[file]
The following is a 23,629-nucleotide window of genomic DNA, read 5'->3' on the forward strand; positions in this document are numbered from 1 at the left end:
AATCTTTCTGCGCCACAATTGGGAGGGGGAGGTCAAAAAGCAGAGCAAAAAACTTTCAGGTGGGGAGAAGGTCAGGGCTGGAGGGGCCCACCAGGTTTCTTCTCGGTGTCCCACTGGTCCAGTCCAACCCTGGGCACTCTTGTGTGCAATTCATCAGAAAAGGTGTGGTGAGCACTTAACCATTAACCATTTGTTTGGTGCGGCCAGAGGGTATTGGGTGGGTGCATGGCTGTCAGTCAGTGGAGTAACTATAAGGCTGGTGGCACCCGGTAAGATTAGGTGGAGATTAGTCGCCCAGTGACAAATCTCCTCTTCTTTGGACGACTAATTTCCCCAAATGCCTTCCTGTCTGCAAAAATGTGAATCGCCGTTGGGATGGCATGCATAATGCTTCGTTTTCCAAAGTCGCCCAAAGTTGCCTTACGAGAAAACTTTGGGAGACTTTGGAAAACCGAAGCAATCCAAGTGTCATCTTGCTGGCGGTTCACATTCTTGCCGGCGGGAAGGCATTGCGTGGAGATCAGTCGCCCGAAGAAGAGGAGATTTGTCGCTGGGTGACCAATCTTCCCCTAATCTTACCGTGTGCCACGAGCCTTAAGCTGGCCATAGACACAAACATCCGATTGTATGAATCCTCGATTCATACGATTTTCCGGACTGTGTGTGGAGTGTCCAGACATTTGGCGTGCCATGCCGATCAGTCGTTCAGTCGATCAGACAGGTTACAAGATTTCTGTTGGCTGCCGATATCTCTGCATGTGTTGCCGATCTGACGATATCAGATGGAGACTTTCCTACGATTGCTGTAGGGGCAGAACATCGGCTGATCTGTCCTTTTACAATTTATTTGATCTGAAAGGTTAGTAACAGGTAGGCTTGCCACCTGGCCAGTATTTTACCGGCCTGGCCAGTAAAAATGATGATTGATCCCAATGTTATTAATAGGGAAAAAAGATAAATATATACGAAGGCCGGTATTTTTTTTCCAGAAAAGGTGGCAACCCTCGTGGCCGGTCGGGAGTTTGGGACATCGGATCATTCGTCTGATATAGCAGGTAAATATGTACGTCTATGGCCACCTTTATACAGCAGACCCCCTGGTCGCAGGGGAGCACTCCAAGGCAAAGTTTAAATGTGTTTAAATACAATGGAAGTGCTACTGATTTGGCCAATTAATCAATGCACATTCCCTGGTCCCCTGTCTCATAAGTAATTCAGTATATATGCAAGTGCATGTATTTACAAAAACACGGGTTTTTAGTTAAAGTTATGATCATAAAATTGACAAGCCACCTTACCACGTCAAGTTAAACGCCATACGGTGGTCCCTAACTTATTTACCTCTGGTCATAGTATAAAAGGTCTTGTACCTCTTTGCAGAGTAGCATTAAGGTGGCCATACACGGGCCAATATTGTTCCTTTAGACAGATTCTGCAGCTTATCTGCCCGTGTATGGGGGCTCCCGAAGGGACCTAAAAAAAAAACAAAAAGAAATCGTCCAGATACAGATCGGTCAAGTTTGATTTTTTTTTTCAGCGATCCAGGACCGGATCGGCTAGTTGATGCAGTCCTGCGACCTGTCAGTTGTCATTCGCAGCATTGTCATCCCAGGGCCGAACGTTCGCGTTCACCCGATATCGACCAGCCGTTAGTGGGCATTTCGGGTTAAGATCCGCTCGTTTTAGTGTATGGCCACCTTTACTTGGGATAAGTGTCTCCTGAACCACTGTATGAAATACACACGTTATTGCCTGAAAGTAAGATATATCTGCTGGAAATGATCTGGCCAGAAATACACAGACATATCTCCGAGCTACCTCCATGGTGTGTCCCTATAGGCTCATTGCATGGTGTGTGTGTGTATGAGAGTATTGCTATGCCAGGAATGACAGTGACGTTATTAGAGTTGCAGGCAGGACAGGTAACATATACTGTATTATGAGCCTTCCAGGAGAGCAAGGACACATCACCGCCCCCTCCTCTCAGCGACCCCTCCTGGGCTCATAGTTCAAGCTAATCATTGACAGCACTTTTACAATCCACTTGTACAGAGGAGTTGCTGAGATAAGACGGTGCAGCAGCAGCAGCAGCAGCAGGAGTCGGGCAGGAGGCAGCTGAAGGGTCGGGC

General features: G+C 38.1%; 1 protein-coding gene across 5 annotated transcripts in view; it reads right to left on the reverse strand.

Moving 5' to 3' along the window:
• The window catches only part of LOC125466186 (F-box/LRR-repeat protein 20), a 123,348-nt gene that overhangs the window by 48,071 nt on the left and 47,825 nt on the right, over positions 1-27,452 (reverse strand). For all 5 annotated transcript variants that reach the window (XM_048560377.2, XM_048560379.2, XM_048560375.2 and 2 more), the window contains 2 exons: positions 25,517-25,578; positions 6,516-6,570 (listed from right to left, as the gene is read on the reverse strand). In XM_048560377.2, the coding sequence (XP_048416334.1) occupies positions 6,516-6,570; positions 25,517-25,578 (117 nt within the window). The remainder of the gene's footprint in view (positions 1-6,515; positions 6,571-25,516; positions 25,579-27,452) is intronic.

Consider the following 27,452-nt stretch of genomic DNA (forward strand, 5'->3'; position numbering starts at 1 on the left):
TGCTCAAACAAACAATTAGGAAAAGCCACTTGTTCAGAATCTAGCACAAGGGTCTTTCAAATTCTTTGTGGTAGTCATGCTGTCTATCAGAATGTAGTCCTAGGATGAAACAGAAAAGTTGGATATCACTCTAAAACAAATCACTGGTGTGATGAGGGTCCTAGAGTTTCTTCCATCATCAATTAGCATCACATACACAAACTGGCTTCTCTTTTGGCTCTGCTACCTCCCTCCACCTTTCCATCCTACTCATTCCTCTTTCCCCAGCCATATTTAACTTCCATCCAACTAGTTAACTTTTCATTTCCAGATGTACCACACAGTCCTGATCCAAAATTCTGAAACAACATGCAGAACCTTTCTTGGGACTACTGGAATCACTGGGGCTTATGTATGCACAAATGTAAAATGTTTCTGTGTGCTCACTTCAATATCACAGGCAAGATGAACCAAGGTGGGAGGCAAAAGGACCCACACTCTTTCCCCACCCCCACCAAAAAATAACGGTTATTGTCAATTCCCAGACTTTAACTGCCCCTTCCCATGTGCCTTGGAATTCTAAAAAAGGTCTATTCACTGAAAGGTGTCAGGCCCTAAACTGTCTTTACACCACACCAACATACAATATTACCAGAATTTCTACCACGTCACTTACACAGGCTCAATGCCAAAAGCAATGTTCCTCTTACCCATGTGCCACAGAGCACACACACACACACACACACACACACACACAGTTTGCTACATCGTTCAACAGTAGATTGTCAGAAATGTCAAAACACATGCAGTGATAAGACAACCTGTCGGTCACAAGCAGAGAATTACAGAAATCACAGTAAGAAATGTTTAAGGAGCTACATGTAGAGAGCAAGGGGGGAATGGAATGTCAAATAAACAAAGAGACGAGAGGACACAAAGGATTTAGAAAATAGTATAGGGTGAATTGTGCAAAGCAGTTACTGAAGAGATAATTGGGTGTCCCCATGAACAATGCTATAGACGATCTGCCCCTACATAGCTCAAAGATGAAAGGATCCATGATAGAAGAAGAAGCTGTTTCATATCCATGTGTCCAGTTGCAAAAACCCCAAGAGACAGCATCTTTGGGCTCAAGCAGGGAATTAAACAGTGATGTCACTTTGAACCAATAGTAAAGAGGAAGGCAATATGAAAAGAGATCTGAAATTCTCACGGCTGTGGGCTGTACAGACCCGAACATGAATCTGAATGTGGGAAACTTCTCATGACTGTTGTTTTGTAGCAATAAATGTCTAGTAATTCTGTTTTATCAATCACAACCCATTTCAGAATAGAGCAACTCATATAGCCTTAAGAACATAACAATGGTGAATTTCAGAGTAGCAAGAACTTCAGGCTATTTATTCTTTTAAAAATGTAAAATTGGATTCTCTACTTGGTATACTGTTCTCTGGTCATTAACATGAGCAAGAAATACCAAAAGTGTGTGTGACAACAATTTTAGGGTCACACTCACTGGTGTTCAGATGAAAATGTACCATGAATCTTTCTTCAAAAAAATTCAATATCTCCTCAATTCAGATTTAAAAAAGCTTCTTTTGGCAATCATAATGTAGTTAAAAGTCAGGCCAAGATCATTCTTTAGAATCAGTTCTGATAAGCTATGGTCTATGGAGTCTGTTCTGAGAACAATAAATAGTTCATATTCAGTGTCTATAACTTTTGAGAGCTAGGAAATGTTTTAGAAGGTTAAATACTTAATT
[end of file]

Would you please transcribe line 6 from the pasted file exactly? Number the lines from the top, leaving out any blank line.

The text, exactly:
Consider the following 27,452-nt stretch of genomic DNA (forward strand, 5'->3'; position numbering starts at 1 on the left):